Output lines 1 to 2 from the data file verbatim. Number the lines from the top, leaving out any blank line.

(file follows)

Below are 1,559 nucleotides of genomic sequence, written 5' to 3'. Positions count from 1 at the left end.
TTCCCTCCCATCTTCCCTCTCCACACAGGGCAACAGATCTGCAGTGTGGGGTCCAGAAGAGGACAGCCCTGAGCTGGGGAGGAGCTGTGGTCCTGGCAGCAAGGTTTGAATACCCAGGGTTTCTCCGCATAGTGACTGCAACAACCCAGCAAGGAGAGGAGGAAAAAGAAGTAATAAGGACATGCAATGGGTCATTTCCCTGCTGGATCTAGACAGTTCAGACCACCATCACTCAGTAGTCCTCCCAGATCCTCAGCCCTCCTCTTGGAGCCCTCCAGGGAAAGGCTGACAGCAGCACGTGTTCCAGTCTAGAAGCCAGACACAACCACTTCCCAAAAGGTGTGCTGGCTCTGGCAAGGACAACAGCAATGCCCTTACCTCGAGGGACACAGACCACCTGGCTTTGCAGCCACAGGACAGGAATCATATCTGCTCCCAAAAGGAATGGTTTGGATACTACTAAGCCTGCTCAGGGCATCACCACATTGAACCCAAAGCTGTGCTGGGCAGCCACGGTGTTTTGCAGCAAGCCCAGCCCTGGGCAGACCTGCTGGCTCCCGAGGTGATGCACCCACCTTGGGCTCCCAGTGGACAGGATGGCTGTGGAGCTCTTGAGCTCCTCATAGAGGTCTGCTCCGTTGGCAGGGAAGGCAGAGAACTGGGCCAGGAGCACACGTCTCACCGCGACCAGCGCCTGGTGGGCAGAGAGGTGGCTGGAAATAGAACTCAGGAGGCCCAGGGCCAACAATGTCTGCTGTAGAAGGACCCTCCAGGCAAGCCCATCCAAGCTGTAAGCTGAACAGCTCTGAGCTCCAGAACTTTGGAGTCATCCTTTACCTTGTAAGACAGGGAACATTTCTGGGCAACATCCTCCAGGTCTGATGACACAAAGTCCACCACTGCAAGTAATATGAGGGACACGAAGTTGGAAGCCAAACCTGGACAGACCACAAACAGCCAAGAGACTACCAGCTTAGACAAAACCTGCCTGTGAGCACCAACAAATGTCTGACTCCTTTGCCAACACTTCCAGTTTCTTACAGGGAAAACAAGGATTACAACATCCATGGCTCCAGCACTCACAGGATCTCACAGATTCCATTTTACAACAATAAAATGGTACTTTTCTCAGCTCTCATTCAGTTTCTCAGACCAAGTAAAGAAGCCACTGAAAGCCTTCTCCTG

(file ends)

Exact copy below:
Below are 1,559 nucleotides of genomic sequence, written 5' to 3'. Positions count from 1 at the left end.
TTCCCTCCCATCTTCCCTCTCCACACAGGGCAACAGATCTGCAGTGTGGGGTCCAGAAGAGGACAGCCCTGAGCTGGGGAGGAGCTGTGGTCCTGGCAGCAAGGTTTGAATACCCAGGGTTTCTCCGCATAGTGACTGCAACAACCCAGCAAGGAGAGGAGGAAAAAGAAGTAATAAGGACATGCAATGGGTCATTTCCCTGCTGGATCTAGACAGTTCAGACCACCATCACTCAGTAGTCCTCCCAGATCCTCAGCCCTCCTCTTGGAGCCCTCCAGGGAAAGGCTGACAGCAGCACGTGTTCCAGTCTAGAAGCCAGACACAACCACTTCCCAAAAGGTGTGCTGGCTCTGGCAAGGACAACAGCAATGCCCTTACCTCGAGGGACACAGACCACCTGGCTTTGCAGCCACAGGACAGGAATCATATCTGCTCCCAAAAGGAATGGTTTGGATACTACTAAGCCTGCTCAGGGCATCACCACATTGAACCCAAAGCTGTGCTGGGCAGCCACGGTGTTTTGCAGCAAGCCCAGCCCTGGGCAGACCTGCTGGCTCCCGAGGTGATGCACCCACCTTGGGCTCCCAGTGGACAGGATGGCTGTGGAGCTCTTGAGCTCCTCATAGAGGTCTGCTCCGTTGGCAGGGAAGGCAGAGAACTGGGCCAGGAGCACACGTCTCACCGCGACCAGCGCCTGGTGGGCAGAGAGGTGGCTGGAAATAGAACTCAGGAGGCCCAGGGCCAACAATGTCTGCTGTAGAAGGACCCTCCAGGCAAGCCCATCCAAGCTGTAAGCTGAACAGCTCTGAGCTCCAGAACTTTGGAGTCATCCTTTACCTTGTAAGACAGGGAACATTTCTGGGCAACATCCTCCAGGTCTGATGACACAAAGTCCACCACTGCAAGTAATATGAGGGACACGAAGTTGGAAGCCAAACCTGGACAGACCACAAACAGCCAAGAGACTACCAGCTTAGACAAAACCTGCCTGTGAGCACCAACAAATGTCTGACTCCTTTGCCAACACTTCCAGTTTCTTACAGGGAAAACAAGGATTACAACATCCATGGCTCCAGCACTCACAGGATCTCACAGATTCCATTTTACAACAATAAAATGGTACTTTTCTCAGCTCTCATTCAGTTTCTCAGACCAAGTAAAGAAGCCACTGAAAGCCTTCTCCTG